Juvenile idiopathic arthritis

Juvenile idiopathic arthritis, also known as JIA – what is it?

Joint inflammation does not only occur in older people. Juvenile idiopathic arthritis, or JIA for short, is the technical collective term for rheumatic diseases in children and adolescents. How does it come about and from what age does this disease occur? How does this disease manifest itself and how is it treated? Please read on.


Rheumatism in children

Even the youngest can be affected

Juvenile idiopathic arthritis is a chronic inflammatory joint disease in children and adolescents. The word juvenile refers to the early age of onset of the disease, idiopathic refers to the unknown cause, and arthritis can be translated as joint inflammation. Other names for juvenile idiopathic arthritis are juvenile chronic arthritis (JCA) or juvenile rheumatoid arthritis (JRA).

The disease is divided into several subtypes depending on the symptoms. There is the oligoarticular form, in which few joints are affected (oligos from Greek: few, arthron: joint). There is also the polyarticular (poly from Greek: many) and the systemic JIA (affecting the whole body) form.

Juvenile idiopathic arthritis can be associated with psoriasis or enthesitis, which is an inflammation of the enthesis, the tendon attachment site on the bone (enthesis in Greek: attachment). Enthesitis-associated arthritis is when the tendon attachments are inflamed in addition to the joints. Around 70 to 80 per cent of sufferers are boys.

What is the course of childhood rheumatism?

There are different manifestations that vary in the number and pattern of joints affected. In some patients, only a few joints are inflamed at first. Often the large joints, such as knee joints and ankle joints, are affected (oligoarthritic form of JIA). In the active phase of the disease, the joints are painful, swollen and overheated, and their mobility is significantly limited. In order to relieve the joints, those affected then adopt typical incorrect and relieving postures. Performance is reduced in children with rheumatism, and those affected appear tired and fatigued.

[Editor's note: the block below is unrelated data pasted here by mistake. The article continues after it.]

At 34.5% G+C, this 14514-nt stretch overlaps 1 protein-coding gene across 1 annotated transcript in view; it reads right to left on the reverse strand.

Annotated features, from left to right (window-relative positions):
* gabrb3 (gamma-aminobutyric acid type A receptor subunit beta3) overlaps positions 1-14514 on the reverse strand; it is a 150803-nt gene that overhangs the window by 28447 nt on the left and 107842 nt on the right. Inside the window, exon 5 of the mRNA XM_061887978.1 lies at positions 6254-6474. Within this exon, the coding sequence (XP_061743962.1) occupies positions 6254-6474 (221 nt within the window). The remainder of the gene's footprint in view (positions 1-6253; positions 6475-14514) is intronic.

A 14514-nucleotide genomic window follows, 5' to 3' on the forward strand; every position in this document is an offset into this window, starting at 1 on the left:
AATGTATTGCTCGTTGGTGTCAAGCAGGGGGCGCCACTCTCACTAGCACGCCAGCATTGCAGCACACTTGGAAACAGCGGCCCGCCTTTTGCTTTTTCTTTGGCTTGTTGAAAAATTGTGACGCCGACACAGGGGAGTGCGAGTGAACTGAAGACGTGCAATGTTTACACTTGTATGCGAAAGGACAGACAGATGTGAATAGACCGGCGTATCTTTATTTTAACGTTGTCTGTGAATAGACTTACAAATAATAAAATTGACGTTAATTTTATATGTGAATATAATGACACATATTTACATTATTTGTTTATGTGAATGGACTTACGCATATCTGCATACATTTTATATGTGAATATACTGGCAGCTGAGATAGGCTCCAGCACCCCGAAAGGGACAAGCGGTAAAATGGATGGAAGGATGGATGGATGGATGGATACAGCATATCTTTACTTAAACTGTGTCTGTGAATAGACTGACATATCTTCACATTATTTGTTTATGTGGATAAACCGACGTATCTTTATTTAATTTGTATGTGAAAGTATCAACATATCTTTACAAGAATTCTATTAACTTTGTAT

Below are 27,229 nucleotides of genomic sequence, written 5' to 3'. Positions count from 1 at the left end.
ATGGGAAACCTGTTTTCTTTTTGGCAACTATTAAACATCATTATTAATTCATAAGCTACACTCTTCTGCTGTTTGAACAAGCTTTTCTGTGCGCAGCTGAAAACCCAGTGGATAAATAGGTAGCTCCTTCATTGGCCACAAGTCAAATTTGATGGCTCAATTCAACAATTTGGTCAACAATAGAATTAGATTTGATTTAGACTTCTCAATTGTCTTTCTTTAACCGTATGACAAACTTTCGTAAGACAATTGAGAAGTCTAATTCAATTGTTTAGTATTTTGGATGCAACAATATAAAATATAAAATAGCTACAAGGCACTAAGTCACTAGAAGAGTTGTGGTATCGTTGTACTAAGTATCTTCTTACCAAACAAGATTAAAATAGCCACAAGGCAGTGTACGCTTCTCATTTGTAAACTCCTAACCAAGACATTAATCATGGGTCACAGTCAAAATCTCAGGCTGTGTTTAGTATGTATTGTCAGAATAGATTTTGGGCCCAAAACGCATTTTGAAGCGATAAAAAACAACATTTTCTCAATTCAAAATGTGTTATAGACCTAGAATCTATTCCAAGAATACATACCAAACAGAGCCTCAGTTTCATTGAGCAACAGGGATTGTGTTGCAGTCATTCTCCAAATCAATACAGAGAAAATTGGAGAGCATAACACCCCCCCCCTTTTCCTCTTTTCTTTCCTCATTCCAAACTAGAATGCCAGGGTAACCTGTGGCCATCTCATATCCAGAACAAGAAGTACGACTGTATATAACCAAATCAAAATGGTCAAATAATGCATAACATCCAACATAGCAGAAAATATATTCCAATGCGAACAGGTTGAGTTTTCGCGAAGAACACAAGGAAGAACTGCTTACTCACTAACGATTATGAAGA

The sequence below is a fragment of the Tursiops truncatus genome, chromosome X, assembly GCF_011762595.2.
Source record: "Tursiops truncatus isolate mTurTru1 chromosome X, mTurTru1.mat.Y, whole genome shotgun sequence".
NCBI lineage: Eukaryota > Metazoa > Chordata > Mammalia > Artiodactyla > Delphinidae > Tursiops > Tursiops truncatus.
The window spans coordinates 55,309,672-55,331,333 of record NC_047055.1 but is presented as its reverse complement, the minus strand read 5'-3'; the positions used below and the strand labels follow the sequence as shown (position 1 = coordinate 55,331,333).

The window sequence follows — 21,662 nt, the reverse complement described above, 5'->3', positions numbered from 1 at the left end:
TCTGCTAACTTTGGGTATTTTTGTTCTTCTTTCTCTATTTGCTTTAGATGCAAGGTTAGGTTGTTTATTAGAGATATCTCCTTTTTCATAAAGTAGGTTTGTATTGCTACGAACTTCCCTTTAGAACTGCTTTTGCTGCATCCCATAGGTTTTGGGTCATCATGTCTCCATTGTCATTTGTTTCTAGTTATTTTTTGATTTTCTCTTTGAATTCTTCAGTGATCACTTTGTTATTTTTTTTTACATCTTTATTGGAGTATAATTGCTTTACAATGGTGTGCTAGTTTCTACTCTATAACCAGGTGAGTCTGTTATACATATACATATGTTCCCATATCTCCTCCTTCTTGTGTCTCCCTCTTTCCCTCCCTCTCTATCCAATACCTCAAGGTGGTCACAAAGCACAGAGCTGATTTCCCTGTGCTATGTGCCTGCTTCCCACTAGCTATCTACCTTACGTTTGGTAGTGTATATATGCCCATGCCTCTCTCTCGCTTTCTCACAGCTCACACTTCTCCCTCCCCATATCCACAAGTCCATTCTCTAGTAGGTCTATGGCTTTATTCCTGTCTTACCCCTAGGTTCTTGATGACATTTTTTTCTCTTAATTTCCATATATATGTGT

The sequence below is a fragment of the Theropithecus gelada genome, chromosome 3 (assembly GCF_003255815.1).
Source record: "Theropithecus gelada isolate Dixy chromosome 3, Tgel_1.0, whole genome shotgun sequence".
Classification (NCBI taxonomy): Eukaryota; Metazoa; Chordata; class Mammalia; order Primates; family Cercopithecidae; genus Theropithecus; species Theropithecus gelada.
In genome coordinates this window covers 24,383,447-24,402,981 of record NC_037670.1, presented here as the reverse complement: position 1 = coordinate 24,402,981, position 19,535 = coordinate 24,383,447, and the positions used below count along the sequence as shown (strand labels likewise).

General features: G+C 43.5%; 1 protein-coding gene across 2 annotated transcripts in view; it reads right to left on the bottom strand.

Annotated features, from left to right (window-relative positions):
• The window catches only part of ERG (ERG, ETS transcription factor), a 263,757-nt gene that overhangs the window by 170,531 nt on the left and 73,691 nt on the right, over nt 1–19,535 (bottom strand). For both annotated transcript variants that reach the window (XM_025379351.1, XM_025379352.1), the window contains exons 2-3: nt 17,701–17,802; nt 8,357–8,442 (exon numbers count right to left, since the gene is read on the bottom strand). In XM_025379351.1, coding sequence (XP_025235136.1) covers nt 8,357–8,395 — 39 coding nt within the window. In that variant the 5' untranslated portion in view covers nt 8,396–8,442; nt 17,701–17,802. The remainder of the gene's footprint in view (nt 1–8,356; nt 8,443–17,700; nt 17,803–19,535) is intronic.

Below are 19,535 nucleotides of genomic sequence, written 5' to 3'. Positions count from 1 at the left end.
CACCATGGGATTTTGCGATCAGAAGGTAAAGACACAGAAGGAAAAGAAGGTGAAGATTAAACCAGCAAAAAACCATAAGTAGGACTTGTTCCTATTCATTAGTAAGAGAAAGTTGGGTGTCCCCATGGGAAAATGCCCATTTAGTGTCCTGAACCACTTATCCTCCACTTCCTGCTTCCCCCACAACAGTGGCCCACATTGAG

In so-called polyarthritis, the number of affected joints is higher. The smaller joints, such as the finger and wrist joints, are usually inflamed. Sometimes changes are already noticeable here that are familiar from other rheumatic diseases. Some deformities of the fingers are similar to those of rheumatoid arthritis in adults.

Limited finger mobility has the consequence that in certain phases of the child's development, learning new skills is significantly more difficult. This is evident, for example, when grasping objects or writing.

If the child affected has inflammation of the joints together with psoriasis, or if a first-degree relative has psoriasis, this form is called psoriatic arthritis, which we discuss in detail HERE. In about half of the patients, the joint inflammation appears first, and in the other half, the psoriasis.

The systemic form of JIA is fundamentally different from the other forms of JIA. Accompanying the joint involvement are recurrent fevers, typically with one to two fever peaks daily, and skin rashes. There may also be organ involvement.

Some patients with JIA develop inflammation of the iris of the eye. It usually occurs gradually and is noticeable through symptoms such as pain, sensitivity to light and reddened eyes.

Approximately one child in 1000 suffers from juvenile idiopathic arthritis. Worldwide, more than 3 million children are affected by juvenile rheumatism¹. Juvenile idiopathic arthritis is thus the most common chronic inflammatory rheumatic disease in childhood. The majority of cases affects girls.

Causes of rheumatism in children

When the immune system is misdirected

The cause of juvenile arthritis is still largely unknown. However, it can be assumed that the decisive process is a misdirected reaction of the immune system. This defence apparatus has the task of recognising dangerous pathogens, foreign substances and pollutants and destroying them in a targeted manner. The body's own substances and surrounding tissue are normally recognised and tolerated by the cells of the immune system. However, if cell-cell communication is disturbed, the immune system also unleashes its destructive activity against the body's own tissue, leading to an inflammatory reaction.